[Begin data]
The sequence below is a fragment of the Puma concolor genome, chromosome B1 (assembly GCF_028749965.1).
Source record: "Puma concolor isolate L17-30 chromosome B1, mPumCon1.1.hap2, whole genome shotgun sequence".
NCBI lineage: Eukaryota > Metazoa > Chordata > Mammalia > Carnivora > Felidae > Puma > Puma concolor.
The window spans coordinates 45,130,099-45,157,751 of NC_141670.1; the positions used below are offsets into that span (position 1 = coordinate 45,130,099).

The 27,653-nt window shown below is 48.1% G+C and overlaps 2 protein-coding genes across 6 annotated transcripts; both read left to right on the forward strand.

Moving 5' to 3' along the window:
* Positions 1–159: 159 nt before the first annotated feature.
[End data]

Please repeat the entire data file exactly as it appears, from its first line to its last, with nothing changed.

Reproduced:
The sequence below is a fragment of the Puma concolor genome, chromosome B1 (assembly GCF_028749965.1).
Source record: "Puma concolor isolate L17-30 chromosome B1, mPumCon1.1.hap2, whole genome shotgun sequence".
NCBI lineage: Eukaryota > Metazoa > Chordata > Mammalia > Carnivora > Felidae > Puma > Puma concolor.
The window spans coordinates 45,130,099-45,157,751 of NC_141670.1; the positions used below are offsets into that span (position 1 = coordinate 45,130,099).

The 27,653-nt window shown below is 48.1% G+C and overlaps 2 protein-coding genes across 6 annotated transcripts; both read left to right on the forward strand.

Moving 5' to 3' along the window:
* Positions 1–159: 159 nt before the first annotated feature.